Livestreaming Funerals Isn't Weird - It's A Vital Service For The Bereaved

Of course, every leap of progress should be accompanied by a little caution, but sometimes it feels as though we're far too willing to miss out on incredible improvements to our lives because we do not want to leave our comfort zone.

I wonder if, since the first human rubbed two sticks together and made fire, there's always been a resistance to technological advances. Of course, every leap of progress should be accompanied by a little caution, but sometimes it feels as though we're far too willing to miss out on incredible improvements to our lives because we do not want to leave our comfort zone.

The media recently picked up on the fact that livestreaming funerals is becoming more popular. While some newspapers tended to go with the 'kids these days' angle, generally it was presented as a well-rounded argument for and against. But just a peek into the dreaded comments section reveals that people's reactions can be quite visceral.

The word "weird" surfaces again and again, while some commenters claim that millennials will use livestreaming as an excuse to stay at home in their pyjamas rather than attend their Great Aunt Betty's funeral. "Nothing is sacred anymore", "a total lack of respect", "we have sunk to a new low," and "perfect for the idiots on Facebook" - all knee-jerk reactions to a service that these commenters don't understand.

It feels like some people believe that this is a step into a dystopian future where we all interact solely through screens and float around in those automated chairs from Wall-E. The youth of today, so the argument goes, is too lazy, too self-absorbed, too reliant on technology, and livestreamed funerals are further proof of these facts. They don't understand that livestreaming funerals is not just for the Instagram generation. It's for everyone and it can be a vital service for the bereaved.

For starters, we need to understand that funeral livestreams are not a public stream where anyone can watch, like the delightful or the fascinating International Space Station livestream. Funeral livestreaming usually works with a secure password system, with details provided to mourners before the funeral. You won't have random internet users logging on to see you wish farewell to your grandma. It's not some kind of weird voyeuristic live webcam channel. It's just between you and whoever you choose to share it with.

The other major concern seems to be that livestreaming funerals will encourage lazy mourners. Generation Y will apparently take every opportunity to stay in bed and take selfies rather than actually go somewhere.

If someone is really so lazy that they can't be bothered to come to your loved one's funeral, would you really want them there anyway? I'd rather have five mourners who really care than a whole church-full of people who wished they could stay in bed.

More importantly, this argument completely ignores those mourners who cannot physically make it to the funeral. We're an increasingly nomadic society; many of us know someone who has lived abroad. Some expats live 24 hours and many thousands of pounds away, and attending a funeral at short notice is not possible. In other cases, people who are seriously ill and confined to a hospital bed can still take part by watching the livestream, whereas in the past they may have little or no way of participating. This technology is actively helping people be a part of the communal grief that is given a voice during the funeral.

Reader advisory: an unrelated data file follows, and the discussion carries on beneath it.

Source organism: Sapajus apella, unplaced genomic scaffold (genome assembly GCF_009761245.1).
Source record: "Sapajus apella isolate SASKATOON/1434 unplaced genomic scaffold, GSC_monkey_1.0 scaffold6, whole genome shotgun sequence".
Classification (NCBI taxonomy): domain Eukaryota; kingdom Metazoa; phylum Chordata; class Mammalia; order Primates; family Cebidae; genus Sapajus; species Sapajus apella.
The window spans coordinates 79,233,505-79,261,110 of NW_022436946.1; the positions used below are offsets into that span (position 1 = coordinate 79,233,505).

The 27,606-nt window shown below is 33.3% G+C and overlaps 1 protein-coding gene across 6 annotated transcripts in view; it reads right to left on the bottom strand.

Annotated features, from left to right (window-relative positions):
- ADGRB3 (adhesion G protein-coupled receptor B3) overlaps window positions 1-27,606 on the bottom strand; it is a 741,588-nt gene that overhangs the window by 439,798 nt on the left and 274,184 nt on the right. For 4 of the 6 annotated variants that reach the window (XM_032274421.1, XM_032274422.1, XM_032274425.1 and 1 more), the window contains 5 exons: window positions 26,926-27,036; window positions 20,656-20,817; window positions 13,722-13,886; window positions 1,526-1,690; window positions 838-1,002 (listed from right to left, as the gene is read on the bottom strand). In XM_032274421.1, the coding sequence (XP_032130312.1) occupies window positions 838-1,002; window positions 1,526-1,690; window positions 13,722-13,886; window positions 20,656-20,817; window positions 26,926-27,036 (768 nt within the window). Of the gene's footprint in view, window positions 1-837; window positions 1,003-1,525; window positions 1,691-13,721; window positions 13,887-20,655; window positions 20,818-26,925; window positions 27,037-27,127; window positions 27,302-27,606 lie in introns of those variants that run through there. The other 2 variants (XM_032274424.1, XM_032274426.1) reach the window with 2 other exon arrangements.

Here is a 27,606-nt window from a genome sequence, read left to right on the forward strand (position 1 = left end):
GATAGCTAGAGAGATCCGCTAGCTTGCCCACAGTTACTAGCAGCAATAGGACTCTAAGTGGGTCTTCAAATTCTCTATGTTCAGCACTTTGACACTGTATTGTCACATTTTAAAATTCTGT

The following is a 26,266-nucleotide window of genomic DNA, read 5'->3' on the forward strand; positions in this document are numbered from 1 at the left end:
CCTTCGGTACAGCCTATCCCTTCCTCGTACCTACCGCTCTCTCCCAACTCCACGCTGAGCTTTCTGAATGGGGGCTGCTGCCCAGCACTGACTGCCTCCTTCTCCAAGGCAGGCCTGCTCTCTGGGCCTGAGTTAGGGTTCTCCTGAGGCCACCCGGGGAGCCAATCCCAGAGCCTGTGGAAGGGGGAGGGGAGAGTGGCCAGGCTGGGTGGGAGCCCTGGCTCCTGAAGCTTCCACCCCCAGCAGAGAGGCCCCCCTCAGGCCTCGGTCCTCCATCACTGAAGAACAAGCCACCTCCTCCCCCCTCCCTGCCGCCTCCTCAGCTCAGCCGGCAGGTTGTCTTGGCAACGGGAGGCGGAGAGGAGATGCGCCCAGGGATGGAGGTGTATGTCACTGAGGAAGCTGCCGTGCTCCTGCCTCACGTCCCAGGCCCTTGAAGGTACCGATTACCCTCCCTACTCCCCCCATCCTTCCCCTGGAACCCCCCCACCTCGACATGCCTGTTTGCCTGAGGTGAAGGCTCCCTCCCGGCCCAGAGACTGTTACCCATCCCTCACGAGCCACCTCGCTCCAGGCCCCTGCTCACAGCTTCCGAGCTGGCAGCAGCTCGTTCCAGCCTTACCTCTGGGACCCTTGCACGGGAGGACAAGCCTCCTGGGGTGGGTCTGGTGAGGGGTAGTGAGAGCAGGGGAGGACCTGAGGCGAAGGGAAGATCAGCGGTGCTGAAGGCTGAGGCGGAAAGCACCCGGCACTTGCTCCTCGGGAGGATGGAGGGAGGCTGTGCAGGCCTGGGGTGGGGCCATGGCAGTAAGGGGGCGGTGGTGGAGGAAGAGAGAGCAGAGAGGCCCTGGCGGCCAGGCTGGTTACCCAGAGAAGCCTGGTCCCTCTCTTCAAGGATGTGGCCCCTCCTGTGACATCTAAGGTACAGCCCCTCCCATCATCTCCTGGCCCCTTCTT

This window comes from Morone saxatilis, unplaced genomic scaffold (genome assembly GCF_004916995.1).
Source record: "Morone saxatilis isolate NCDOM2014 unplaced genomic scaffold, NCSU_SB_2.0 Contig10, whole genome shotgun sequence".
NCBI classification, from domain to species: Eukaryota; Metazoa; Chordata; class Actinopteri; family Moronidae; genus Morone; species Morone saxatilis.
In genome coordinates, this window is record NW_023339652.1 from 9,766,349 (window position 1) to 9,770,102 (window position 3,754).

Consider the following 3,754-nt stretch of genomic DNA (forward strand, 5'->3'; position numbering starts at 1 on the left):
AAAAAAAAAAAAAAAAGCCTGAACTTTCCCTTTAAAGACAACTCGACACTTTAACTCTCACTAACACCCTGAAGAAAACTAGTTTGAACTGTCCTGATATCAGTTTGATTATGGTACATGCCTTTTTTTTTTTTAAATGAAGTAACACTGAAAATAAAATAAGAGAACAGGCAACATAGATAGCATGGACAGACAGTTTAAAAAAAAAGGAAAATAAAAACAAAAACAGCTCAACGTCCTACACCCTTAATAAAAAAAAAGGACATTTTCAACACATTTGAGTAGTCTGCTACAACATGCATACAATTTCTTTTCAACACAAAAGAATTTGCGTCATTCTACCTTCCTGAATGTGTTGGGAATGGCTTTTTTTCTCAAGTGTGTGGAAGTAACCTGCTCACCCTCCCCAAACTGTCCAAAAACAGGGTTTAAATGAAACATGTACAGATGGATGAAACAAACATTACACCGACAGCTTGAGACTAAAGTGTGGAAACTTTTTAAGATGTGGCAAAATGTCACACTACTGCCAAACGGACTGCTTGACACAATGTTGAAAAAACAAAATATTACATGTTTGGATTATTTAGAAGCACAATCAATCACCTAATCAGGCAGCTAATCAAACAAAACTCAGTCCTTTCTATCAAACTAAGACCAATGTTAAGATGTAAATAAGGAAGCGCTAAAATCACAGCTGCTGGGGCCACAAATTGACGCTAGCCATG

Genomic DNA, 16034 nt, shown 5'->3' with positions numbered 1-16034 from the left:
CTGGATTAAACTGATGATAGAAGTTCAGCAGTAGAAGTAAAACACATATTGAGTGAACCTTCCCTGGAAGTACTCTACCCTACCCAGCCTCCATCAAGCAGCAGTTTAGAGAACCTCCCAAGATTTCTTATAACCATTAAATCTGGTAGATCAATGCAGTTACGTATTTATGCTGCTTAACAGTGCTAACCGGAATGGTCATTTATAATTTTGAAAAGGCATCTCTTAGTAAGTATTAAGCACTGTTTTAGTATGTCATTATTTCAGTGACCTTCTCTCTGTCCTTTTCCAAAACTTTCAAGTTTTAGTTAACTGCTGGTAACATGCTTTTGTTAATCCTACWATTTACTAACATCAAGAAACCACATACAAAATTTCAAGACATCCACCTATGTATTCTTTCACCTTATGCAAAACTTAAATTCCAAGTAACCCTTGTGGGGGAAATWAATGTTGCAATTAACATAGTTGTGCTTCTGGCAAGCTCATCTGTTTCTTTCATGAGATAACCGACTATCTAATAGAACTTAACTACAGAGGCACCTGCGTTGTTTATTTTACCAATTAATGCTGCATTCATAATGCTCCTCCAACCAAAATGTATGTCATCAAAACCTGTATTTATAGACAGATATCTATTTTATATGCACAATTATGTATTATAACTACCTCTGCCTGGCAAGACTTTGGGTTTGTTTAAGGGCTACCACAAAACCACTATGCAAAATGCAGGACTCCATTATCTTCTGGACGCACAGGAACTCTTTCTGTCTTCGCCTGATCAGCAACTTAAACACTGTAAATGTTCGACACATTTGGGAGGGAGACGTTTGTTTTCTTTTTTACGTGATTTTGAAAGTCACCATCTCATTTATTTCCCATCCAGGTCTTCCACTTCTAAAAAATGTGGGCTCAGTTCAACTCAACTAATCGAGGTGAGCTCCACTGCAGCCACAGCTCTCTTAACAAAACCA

Doctors Sofka, Cupit and Gilbert, academics specialising in death studies (or 'thanatology'), note that, "Historically, [humans] have always used our foremost technology in the service of the dead". That foremost technology could be the engineering behind building giant stone pyramids, the chemistry of elaborate embalming techniques, or in this case, the digital medium of live broadcasting. Except that this time, it's perhaps not the dead that we're serving, but the bereaved.

Indeed, among those many critical comments, you'll find a few people who have actually tried a funeral livestreaming service. Almost without exception, they all testify to it being a fantastic way of including those relatives who would have missed out on an important way to say goodbye.

Now, I'm not saying that modern technology is perfect. To a certain extent I can understand people's frustration with a generation that views life through an iPhone camera. I definitely rolled my eyes when I was in Iceland earlier this year and saw two fellow tourists eagerly taking selfies on the edge of Gullfoss waterfall, barely looking up from their screens to actually, you know, look at it.

But that's the point - the problem is when technology takes us away from important moments, when we are not mentally or emotionally present. Livestreaming funerals is the exact opposite of that. It allows people to be mentally and emotionally present for an important communal ritual when they would otherwise be completely unable to experience it.

The funeral is an important ceremony that can have a tangible impact on how a person copes with grief - a topic which I've written about extensively for Funeral Zone. It can be a vital way of acknowledging the death and beginning to process the loss. When we have the ability to share that ceremony with those who can't be there, why wouldn't we?

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